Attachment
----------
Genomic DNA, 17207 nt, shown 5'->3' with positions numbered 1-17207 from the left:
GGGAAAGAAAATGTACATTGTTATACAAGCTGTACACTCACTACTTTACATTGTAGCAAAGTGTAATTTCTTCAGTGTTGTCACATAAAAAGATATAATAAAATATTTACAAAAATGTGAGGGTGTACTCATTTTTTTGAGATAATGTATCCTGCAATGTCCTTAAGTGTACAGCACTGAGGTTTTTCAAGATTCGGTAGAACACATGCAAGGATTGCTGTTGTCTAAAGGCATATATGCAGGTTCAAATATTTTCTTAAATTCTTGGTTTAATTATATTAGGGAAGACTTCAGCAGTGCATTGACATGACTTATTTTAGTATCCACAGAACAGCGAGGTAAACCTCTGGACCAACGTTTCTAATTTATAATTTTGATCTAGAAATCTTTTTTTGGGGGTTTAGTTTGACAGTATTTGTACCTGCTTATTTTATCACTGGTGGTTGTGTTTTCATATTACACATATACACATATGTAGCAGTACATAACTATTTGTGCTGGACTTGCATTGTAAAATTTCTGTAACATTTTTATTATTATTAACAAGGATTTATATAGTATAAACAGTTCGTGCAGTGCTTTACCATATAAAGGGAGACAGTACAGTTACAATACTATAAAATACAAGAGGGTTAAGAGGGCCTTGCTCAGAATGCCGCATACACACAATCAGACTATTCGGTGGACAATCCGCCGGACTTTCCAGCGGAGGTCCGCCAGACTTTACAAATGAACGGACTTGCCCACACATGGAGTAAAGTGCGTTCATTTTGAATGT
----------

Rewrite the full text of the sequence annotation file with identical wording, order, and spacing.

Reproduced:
Genomic DNA, 17207 nt, shown 5'->3' with positions numbered 1-17207 from the left:
GGGAAAGAAAATGTACATTGTTATACAAGCTGTACACTCACTACTTTACATTGTAGCAAAGTGTAATTTCTTCAGTGTTGTCACATAAAAAGATATAATAAAATATTTACAAAAATGTGAGGGTGTACTCATTTTTTTGAGATAATGTATCCTGCAATGTCCTTAAGTGTACAGCACTGAGGTTTTTCAAGATTCGGTAGAACACATGCAAGGATTGCTGTTGTCTAAAGGCATATATGCAGGTTCAAATATTTTCTTAAATTCTTGGTTTAATTATATTAGGGAAGACTTCAGCAGTGCATTGACATGACTTATTTTAGTATCCACAGAACAGCGAGGTAAACCTCTGGACCAACGTTTCTAATTTATAATTTTGATCTAGAAATCTTTTTTTGGGGGTTTAGTTTGACAGTATTTGTACCTGCTTATTTTATCACTGGTGGTTGTGTTTTCATATTACACATATACACATATGTAGCAGTACATAACTATTTGTGCTGGACTTGCATTGTAAAATTTCTGTAACATTTTTATTATTATTAACAAGGATTTATATAGTATAAACAGTTCGTGCAGTGCTTTACCATATAAAGGGAGACAGTACAGTTACAATACTATAAAATACAAGAGGGTTAAGAGGGCCTTGCTCAGAATGCCGCATACACACAATCAGACTATTCGGTGGACAATCCGCCGGACTTTCCAGCGGAGGTCCGCCAGACTTTACAAATGAACGGACTTGCCCACACATGGAGTAAAGTGCGTTCATTTTGAATGT